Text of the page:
Ask Iwata, edited by Hobonichi, Viz Media, May 27th, 2021
Satoru Iwata was the CEO of Nintendo from 2002 until his unexpected death from cancer in 2015. He was only 55 when he died which is very young for the long-living Japanese and a surprise for many people around the world who had become quite fond of him. In noticing his relative youth in death, it is hard to not to also notice his amazing rise to CEO of one of the most recognisable companies in the world when in his early forties. At the time of his death, Iwata had become more than a CEO as he had fostered a close an endearing public persona with his customers and was also well-liked in the industry. The quote from him on the back cover of this book well illustrates this:
“On my business card, I am a corporate president. In my mind, I am a game developer. But in my heart, I am a gamer.”
I would generally be inclined to dismiss such comments as empty corporate rhetoric but in Iwata’s case, I’d consider it genuine. He was one of the few corporate executives that I could think of that really worked his way from the bottom to the top. The book gives some biographical snippets of his early life which covers some of this. He started out as a programmer for HAL Laboratory which has worked closely with Nintendo for a long time. He became head of the company when it was deeply in debt and was able to turn it around, a feat which probably impressed the then head of Nintendo, Hiroshi Yamauchi and led to his eventual rise to the head of Nintendo.
The main takeaway from all this though is he was a programmer who developed games. He not only had direct experience with making the product, he was also very good at it. His game credits are very impressive and continue through the late 1990s while he was working at an executive level. In short, he wasn’t the kind of CEO you generally associate with corporations. Even Japanese corporations — which still have their share of empty suits.
To get to the contents of the book itself, it is an edited series of extracts from the “Iwata Asks” segments on the Nintendo website and discussions with Shigesato Itoi from his website, Hobo Nikka Itoi Shimbun. The latter makes for the majority of the content. It also has contributions from Shigeru Miyamoto and the aforementioned Shigesato Itoi. The former is well-known as the creator of Nintendo’s best known games including Donkey Kong, Super Mario Bros. and The Legend of Zelda. The latter is better known in his homeland as a writer but known to Western audiences as the creative force behind the Mother series of RPGs. Earthbound for the Super Nintendo was the second in the series and the third has still not been localised as of writing.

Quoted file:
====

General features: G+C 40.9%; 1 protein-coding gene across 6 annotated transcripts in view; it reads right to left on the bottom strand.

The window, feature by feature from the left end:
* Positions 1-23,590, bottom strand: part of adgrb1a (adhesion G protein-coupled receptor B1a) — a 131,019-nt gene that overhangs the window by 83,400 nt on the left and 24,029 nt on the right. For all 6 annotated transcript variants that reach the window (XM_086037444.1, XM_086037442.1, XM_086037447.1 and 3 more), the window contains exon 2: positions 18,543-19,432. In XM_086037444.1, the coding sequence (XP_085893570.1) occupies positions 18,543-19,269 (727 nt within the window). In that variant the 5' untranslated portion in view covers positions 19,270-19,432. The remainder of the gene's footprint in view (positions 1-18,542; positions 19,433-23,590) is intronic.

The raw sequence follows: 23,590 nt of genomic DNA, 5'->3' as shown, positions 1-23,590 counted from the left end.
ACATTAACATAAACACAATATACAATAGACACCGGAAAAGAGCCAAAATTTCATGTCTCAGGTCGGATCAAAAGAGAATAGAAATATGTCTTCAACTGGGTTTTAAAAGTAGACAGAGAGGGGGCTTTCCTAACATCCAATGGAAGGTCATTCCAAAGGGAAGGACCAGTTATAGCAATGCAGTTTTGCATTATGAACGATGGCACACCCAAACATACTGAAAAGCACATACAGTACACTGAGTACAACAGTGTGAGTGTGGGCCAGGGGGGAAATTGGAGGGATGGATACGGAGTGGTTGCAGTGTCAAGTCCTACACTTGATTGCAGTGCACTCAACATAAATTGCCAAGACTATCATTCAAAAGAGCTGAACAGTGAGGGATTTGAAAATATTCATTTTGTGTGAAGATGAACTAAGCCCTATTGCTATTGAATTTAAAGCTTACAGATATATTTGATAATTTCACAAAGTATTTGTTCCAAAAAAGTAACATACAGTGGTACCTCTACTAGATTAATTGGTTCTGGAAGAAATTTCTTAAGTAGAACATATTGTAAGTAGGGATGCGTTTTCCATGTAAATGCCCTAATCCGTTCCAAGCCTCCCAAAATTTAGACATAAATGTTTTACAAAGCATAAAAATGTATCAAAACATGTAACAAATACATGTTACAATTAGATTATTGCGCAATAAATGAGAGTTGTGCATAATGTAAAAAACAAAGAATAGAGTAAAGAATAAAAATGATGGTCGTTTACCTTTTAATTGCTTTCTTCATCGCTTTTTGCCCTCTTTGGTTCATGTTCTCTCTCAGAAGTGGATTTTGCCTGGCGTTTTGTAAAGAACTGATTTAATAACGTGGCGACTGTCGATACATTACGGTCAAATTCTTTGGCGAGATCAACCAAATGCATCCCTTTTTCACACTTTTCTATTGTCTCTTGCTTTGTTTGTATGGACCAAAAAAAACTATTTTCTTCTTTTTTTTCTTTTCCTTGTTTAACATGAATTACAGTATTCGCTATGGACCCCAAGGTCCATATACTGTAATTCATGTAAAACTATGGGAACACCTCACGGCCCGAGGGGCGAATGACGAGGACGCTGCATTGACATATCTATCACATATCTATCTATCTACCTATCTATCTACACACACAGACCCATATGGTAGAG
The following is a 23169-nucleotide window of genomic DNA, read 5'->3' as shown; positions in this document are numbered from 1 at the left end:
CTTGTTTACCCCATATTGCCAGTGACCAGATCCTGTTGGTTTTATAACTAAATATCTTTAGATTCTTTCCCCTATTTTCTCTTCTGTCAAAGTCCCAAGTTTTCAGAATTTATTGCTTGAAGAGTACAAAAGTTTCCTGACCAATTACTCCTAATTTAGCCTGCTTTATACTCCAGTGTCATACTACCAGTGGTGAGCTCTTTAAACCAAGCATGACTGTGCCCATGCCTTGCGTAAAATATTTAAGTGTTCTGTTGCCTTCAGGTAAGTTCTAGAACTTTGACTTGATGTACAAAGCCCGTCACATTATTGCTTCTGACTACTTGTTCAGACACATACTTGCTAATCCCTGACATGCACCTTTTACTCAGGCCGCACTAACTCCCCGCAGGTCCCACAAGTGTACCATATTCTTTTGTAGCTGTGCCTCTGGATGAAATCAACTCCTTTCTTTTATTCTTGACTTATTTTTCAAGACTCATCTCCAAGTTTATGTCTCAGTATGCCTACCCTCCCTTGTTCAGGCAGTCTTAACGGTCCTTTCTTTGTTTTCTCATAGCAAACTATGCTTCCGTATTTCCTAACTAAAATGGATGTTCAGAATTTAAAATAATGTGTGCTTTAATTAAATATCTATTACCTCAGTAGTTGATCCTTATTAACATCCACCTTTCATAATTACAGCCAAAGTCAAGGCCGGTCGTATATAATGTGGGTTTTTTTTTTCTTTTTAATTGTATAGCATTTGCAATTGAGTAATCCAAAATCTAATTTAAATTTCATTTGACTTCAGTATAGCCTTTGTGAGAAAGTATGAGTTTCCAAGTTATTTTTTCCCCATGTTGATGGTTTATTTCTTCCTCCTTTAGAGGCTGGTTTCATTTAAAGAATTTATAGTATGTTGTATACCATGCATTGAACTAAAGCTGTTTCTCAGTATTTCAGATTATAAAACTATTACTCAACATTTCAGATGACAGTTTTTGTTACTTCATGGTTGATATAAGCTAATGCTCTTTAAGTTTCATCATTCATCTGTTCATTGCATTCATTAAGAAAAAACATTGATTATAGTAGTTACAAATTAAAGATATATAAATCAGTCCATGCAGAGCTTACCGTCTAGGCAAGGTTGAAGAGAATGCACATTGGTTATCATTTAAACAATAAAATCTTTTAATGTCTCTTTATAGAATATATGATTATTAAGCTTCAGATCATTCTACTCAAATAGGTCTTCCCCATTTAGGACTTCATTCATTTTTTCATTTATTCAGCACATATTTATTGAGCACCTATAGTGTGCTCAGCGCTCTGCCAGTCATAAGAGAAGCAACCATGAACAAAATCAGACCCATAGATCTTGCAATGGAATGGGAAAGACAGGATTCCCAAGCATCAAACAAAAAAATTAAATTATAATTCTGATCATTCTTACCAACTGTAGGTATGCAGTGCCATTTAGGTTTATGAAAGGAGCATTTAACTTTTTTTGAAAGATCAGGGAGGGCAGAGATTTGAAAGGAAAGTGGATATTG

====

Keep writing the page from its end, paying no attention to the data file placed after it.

I imagine the impetus to translate this book was born more of the popularity of its subject than the contents. This is not really a book about video games or Satoru Iwata. At its core, it is firmly in the business genre and most of Iwata’s statements are business focused. It is also a very short book, in large font and broken into very short sections that can be read during travel of trains and planes. In fact, if one was on a long enough flight, it could easily be finished in a sitting. The short sections are further bookmarked by “Words of Wisdom” which are shorter quotes from Iwata, also with a business focus. None of this is a criticism, it is just warning readers expecting a biography to curb their expectations before going through the checkout.
Iwata had a unique managerial style that involved direct meetings and discussion with employees on a regular basis. If this book is to be believed, he was not one to lose his temper and was very patient and understanding with his employees. Much of the book covers his success in overcoming problems such as development on Earthbound, the launch of the Wii and the debt troubles of HAL Laboratories. All of which turned out to be successful in the end.
The business talent of a man with a programming background might seem unusual but it is not uncommon for even the lowliest white collar workers in Japan to be business orientated. The company you join in your youth is often the one you retire with and given the close relationship between HAL Laboratories and Nintendo, Iwata wasn’t exactly an exception to this rule. There are exceptions but they aren’t nearly as common as in the West. So it isn’t so unexceptional for someone like Iwata though he started on the technical side, to have a strong sense of the business side of the company.
For someone working in the industry and wanting to get a peak at some of the “magic” that has kept Nintendo so enduringly popular, this will be appealing. For anyone expecting a lot of talk about video games, they will no doubt be quite disappointed. I did not go in with the wrong expectations but it would be very easy for some readers to do given how well known Iwata became. In fact, I’m expecting the Western publisher is banking on the name selling a lot more copies than the content.
The book then, is a brief but fascinating window into the business philosophy of the man behind much of Nintendo’s recent success and the methods he employed to get the company there. The additional reflections of Itoi and Miyamoto give more insight into the man himself but much of the content is firmly focused on the business of overcoming difficulties and running a successful company.